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A two-dimensional numerical study of natural convection in a tunnel whose plane is sinusoidal with an opening on the horizontal ceiling is presented. In this work, we study the thermoconvective instabilities of air in a tunnel closed at both ends and heated by the floor. The study was carried out for different cases of geometry by varying the thickness of the sinusoid and the height of the tunnel. In order to create a transverse movement of the air, we heated the floor to the temperature T
* _{f}* and kept the horizontal ceiling at the temperature T

*such that T*

_{g}*< T*

_{g}*. This work has a lot of scope of application ranging from geothermal flow to the civil engineering like ventilation in the case of tunnels and thermal comfort of buildings. The Navier Stokes equations that model this problem have been solved using the numerical method with simplifying assumptions such as the Boussinesq hypothesis. And finally an interpretation of the results of the simulations has been made taking into account the variation of the form factors such as the amplitude of the sinusoid for Rayleigh number 2 x 10*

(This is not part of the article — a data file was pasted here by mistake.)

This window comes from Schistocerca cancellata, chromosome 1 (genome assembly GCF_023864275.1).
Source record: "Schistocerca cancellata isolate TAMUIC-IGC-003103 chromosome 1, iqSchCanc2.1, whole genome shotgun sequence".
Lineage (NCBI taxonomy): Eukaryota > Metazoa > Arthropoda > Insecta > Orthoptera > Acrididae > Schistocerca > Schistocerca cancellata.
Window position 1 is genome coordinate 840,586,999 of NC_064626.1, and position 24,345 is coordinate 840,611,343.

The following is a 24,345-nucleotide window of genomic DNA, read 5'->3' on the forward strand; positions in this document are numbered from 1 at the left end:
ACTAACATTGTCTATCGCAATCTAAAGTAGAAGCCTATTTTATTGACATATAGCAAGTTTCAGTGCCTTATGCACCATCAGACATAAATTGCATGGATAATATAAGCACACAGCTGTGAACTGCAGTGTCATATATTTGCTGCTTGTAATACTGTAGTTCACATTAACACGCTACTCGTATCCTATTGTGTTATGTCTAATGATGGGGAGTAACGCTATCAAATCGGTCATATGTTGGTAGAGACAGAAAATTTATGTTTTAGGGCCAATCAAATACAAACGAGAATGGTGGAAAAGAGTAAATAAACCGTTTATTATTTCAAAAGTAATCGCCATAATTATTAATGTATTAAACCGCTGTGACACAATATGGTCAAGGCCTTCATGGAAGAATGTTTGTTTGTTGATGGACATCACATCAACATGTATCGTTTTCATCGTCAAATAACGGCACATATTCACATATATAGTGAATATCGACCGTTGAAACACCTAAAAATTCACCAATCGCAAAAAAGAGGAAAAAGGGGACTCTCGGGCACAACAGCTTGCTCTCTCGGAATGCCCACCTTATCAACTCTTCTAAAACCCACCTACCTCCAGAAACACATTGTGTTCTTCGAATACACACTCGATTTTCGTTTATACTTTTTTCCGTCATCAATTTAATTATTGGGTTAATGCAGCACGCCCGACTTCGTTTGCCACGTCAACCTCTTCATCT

_{f}^{4}≤

*R*

_{a}≤ 7 x 10

^{6 }and Prendtl number P

_{r}= 0.71.

Modeling heat transfer in cavities like tunnels, by natural convection, has been the subject of many researches ranging from geothermal modeling to bioengineering or electronics. The effect of geometry on the thermodynamic behavior of these cavities has aroused much interest among researchers [_{g} presents an opening and we progressively vary the amplitude of the sinusoidal floor brought to temperature T_{f}. Since the appearance of the first tunnels a lot of investigation going from the ventilation to the smoke extraction came into being in order to make more practical and to maintain these structures [

different values of the form factors like the height of the tunnel

amplitude of the sinusoid δ presented (

To establish the natural convection we are studying, we have applied the formalism vorticity-stream function to the adimensional equations of Navier stocks and energy that govern the flow of fluid in our tunnel whose form factors are shown in the table below.

With vorticity

Λ | |||
---|---|---|---|

δ = 2a |

Peclet number (dimensionless)

Reynolds number (dimensionless)

Our problem, which is described by the equations above, does not admit analytical solutions except in very simplified cases. Therefore obtaining exact analytical solution of the equations being almost impossible; To solve this problem we used the finite volume method and the governing equations with appropriate boundary conditions are solved under steady, incompressible conditions with the Boussinesq approximation using the comlputational fluide dynamic(CFD) [

In the logic of validating our work, we have approached the results obtained (isothrems and streamelines) with the results obtained by P. K. Das [^{4} and P_{r} = 0.71. In the following, to better visualize the effects of form factors on the isothrems and streamelines we will display the results from the input of the sinusoid to the right wall.